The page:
The state of Missouri recently made headlines when the legislature passed a law into effect banning teachers from having contact with students via social networking sites such as Facebook and Twitter. Missouri Senate Bill 54, aka the Amy Hestir Student Protection Act, says that “Teachers cannot establish, maintain or use a work-related website unless it is available to school administrators and the child’s legal custodian, physical custodian, or legal guardian. Teachers also cannot have a non-work related website that allows exclusive access with a current or former student.”
Initially, the law reads as though the networking simply needs to be public and accessible by all so that parents and administrators can properly monitor it. That seems a reasonable enough request, at first. My last year as a full-time teacher, I created a blog to post our daily assignments and agendas with links to things we had discussed in class. The blog was part of a free service to educators called Edublogs and my site was open and public, requiring no friendships or connections. I also created a Twitter page for much of the same reasons after a fellow teacher presented it to us as a useful classroom tool at a staff development meeting. My Twitter experiment was an ultimate flop, but at the time, we were instructed to protect our tweets so that our classroom discussions would not be broadcast to the world – for the protection of the students, of course. According to Missouri law though, those actions would now be a crime. So the rule is to make it public and accessible, right? Not so fast.
The second part of the law is where things really get a bit fuzzy and controversial: “Teachers cannot have a non-work related website that allows exclusive access with a current or former student.” Does that mean that teachers cannot have a Twitter page at all, or does it mean that they cannot follow, or be followed by, students? How are they planning to police this?
Even more surprising is the part where the law specifies regulation against friendships with former students. By that standard, my Facebook friendship with my former students from almost ten years ago is illegal. Apparently, it does not matter that she is now 22 years old, married, pregnant and a legally recognized adult who operated the guestbook table at my wedding. Hundreds of my former students are now in college and they frequently contact me to proofread their papers for class. In total, I am currently Facebook friends with roughly 400 of the 1200 students I taught in my career, most of who are out of high school and at least 18 years of age.
That does not even count those who are following me on Twitter either. According to Missouri law, I am guilty of nearly 400 counts of “inappropriate” social networking friendships, and Missouri is not alone. Ohio and Massachusetts, for example, have previously passed similar legislation banning these connections. So why is everyone so scared? If memory serves me correctly, the type of teacher/student abuse they are so concerned with has been popping up in the news for decades now – long before the widespread use of social media. Do not forget that it is not always the teacher at fault either. I personally know of several cases where the student was the perpetrator who actively pursued, or even stalked, the teacher against their will. Will taking away these outlets prevent abuse of a student or a teacher? I hardly think so, and writing a law that assumes the teacher has some sort of lewd intent is both insulting to the profession and ignorant of the legislatures.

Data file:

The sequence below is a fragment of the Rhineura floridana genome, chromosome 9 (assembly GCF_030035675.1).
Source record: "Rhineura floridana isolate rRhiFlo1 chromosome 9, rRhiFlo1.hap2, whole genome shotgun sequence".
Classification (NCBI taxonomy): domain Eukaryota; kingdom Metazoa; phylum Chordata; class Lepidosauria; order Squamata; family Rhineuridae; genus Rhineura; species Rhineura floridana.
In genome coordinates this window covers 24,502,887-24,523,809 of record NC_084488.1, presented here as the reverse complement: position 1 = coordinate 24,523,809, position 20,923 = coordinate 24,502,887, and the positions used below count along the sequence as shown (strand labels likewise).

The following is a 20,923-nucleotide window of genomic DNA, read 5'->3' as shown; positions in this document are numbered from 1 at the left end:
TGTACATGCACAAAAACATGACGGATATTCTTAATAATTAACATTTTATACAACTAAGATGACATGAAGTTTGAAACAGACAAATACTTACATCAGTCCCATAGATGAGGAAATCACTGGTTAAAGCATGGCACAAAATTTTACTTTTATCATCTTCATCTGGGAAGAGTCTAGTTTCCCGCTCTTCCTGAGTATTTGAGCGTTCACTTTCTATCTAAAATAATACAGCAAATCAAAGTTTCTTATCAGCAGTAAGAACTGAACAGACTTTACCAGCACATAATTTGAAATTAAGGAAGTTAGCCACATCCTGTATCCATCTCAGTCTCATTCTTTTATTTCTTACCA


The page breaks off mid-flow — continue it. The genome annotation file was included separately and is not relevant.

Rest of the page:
Educators are supposed to be pioneers in their field, yet the majority do not know how to use social media to their advantage. Most do not have a LinkedIn profile, Twitter, or blog, have no concept of social networking, and are woefully ignorant on how to use emerging technology in the classroom. With today’s emerging and rapidly changing social media, it is imperative that teachers not only have access to it, but that they also teach students how to use it responsibly. I know from experience that parents rarely take the time to examine their child’s Facebook pages, and many are not even aware that their child has an online profile at all. I once caught a student having cybersex on a school computer using social media and the parent accused me of making it up. She argued that her darling daughter could not possibly know anything about that or have an online profile or else she would know about it. She was wrong. Nevertheless, social media is not going anywhere. In fact, it is growing at an exponential rate and both students and teachers need instruction on how to use all of this technology responsibly.
One school district, however, dares to challenge this type of thinking. Richardson ISD recently decided to lift their ban on cell phone use in schools. Their decision to permit silent usage in between classes and at lunch is not without restrictions, but is still a step in the right direction to teaching students how to use technology responsibly. Allowing students access to social media on campus in a time when states are outlawing any interaction at all seems almost radical, but it is refreshing to know that some administrators are forward thinking enough to see the value in teaching social media responsibility.